Leader of the Opposition is the toughest job in British politics. If Jeremy didn’t know it before, he knows it now.

Leader of the Opposition is the toughest job in British politics. If Jeremy didn’t know it before, he knows it now.


From a LAB perspective: Donald Brind’s weekly column

The Bishop of Chichester George Bell was celebrated in a BBC Radio Great Lives programme a couple of years ago for a wartime speech in the House of Lords condemning the bombing of German civilians. Bell was no pacifist but he argued that “ to justify methods inhumane in themselves by arguments of expediency smacks of the Nazi philosophy that Might is Right.“ The speech was made in February 1944, months before Allied boots landed on the ground in Normandy. Bomber command were taking the fight to the Nazis.

On the Great Lives programme the advocate for Bell was Mail on Sunday columnist Peter Hitchens who described the bishop’s speech “one of the clearest, most coherent and measured statements ever made about the war”. It was no surprise, therefore, that Hitchens produced one of the stand out pieces of commentary in the wake of the Paris terror attacks. ” Really want to beat terror?,” he asked. “Then calm down and THINK – Could we please skip the empty bravado?” He said. “This is a time for grief above all else, and a time to refrain from sound bites and posturing . France is stricken, and we should weep with her.”

He questioned whether four decades of vast spending used to spy on and fight terrorists had made us any safer. “It is remarkably hard to defend yourself against an enemy whose language few of us speak, yet who speaks ours and can move freely in our world, and who is willing, even happy, to die at our hands – or his own – if he can kill us first.”

Hitchens also challenged the “dubious and dangerous use of pilotless drones to conduct summary executions of our enemies. Few can be sorry at the death of Mohammed Emwazi (the so-called ‘Jihadi John’), but what precedents are we setting? For the moment, our fanatical foes do not have drones of their own. One day, they will.” So here in a right wing paper that we Lefties love to hate was a tract which chimed with the attitudes and feelings of the party’s peace loving leader.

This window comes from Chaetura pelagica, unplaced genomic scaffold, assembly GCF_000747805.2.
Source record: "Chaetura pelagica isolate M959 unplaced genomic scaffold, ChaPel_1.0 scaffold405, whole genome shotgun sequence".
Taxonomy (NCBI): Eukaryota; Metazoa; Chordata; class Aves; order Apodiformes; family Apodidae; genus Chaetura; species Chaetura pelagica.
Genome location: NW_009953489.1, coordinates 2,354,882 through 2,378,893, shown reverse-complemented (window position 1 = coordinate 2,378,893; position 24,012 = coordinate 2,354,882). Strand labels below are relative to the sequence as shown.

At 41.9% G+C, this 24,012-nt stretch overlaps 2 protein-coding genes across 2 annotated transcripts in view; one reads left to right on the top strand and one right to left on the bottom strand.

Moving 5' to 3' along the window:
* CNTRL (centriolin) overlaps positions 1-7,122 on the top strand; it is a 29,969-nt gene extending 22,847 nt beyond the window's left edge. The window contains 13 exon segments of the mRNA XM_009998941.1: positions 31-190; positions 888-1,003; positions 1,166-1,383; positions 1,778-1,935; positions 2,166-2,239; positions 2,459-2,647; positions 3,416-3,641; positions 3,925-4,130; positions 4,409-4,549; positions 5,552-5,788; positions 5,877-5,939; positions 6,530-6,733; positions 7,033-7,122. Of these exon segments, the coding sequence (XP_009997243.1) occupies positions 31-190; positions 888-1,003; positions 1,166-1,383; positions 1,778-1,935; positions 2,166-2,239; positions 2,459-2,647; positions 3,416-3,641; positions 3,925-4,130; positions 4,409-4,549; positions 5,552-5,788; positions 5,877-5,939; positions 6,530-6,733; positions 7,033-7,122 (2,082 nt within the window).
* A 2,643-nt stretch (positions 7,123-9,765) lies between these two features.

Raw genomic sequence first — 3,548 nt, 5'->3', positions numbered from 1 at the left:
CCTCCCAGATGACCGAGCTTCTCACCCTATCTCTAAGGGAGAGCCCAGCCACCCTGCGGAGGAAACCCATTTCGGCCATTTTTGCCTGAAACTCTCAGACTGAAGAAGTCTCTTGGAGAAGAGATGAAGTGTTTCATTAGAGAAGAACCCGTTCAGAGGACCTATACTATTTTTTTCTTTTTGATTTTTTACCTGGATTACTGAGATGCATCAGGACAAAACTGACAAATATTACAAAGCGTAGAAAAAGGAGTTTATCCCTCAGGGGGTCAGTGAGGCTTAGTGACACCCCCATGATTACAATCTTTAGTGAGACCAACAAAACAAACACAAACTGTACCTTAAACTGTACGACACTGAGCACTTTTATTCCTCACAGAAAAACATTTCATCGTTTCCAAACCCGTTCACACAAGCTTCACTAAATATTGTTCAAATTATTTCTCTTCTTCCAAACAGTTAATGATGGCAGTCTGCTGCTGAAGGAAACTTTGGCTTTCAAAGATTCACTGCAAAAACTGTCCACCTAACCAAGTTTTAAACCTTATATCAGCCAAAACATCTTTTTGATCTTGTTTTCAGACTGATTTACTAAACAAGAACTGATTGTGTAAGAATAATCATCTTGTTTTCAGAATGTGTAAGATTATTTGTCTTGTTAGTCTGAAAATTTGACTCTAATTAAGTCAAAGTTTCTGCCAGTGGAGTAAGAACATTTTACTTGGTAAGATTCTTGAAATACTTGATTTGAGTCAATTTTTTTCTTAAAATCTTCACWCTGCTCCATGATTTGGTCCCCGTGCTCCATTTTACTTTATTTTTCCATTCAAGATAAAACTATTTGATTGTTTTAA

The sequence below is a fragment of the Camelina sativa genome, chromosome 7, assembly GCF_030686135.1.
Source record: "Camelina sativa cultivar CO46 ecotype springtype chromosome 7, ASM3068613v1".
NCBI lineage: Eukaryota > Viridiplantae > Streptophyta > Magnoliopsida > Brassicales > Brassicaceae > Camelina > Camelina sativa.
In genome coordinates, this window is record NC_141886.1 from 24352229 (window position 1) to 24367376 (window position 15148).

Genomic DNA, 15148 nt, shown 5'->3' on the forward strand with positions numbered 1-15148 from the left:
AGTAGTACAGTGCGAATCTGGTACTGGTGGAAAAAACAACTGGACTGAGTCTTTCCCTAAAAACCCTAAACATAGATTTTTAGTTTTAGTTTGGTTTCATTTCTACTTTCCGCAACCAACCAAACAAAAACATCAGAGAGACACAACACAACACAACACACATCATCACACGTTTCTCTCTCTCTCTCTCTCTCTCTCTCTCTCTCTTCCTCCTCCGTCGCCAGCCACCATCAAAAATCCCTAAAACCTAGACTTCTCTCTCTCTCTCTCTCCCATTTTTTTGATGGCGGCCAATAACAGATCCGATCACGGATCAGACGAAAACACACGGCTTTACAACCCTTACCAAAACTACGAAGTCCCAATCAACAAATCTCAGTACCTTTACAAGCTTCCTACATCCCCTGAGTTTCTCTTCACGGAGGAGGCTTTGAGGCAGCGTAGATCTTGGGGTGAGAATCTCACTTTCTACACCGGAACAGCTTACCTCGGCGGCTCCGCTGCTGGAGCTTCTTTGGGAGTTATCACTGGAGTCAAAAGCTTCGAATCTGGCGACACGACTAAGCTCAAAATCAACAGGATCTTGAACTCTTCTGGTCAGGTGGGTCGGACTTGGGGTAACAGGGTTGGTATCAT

But being Leader of the Opposition is a far tougher job than being a bishop and or a newspaper columnist. It is arguably the “Toughest Job in Politics” – the title of a 2008 BBC programme by Julia Hartley-Brewer which examined the travails of one David Cameron.

It’s true too that times of crisis, if handled well, are likely to produce a political bonus for the government of the day. The Falkland factor certainly contributed to the cult of Thatcher. Whether the invasion of Iraq produced a “Baghdad Bounce” for Tony Blair, I can’t recall but it was certainly talked about. If it did happen the effect dissipated long ago.

Times of perceived danger face any leader of the Opposition with a challenge – to capture the public mood; to offer a mixture of reassurance along with a willingness to confront difficult questions. For Jeremy Corbyn the test was always going to be tougher still. Even if he had been pitch perfect he could expect the likes of Simon Danczuk, John Mann or Mike Gapes to spot some bum notes.

In the event his performance was far from perfect. His interview with Laura Kuenssberg , in which he spoke against police being able to shoot to kill, was, to put it kindly, inept. . From thereon, people were scrambling to put distance between themselves and their leader. Among them was the Shadow Foreign Secretary Hilary Benn who told the Today programme “I can’t speak for Jeremy”. The mood was captured by a wide angle shot of the Commons with Corbyn flanked by just a couple front benchers, one of them Diane Abbott.

Then along came Ken. A bad idea, Livingstone’s appointment to the party’s defence review, was badly handled. And the man himself doubled up on the disaster by insulting, then making an unconvincing apology to, front bencher Kevan Jones.

What makes it all so depressing for the majority of Labour MPs — who are moderate, loyal to the party and keen to make the best of a bad situation — is that they see around them hardworking shadow ministers taking the fight to the Tory Government. And winning arguments, notably, over the cut in tax credits and police numbers, on the crisis in the NHS underlined how the threatened strike by junior doctors and on the short-sighted policies on renewable energy.

A couple of other positives are the success for the Labour Movement for Europe in lining up Jeremy Corbyn, his whole Shadow Cabinet and 214 MPs behind the Remain campaign and another defeat on the government in the House of Lords – this time over votes for 16 and 17 year olds in the EU referendum.

But with a huge black cloud hanging over Jeremy Corbyn’s leadership of the Labour party you need a powerful telescope to spot the silver linings.

Donald Brind

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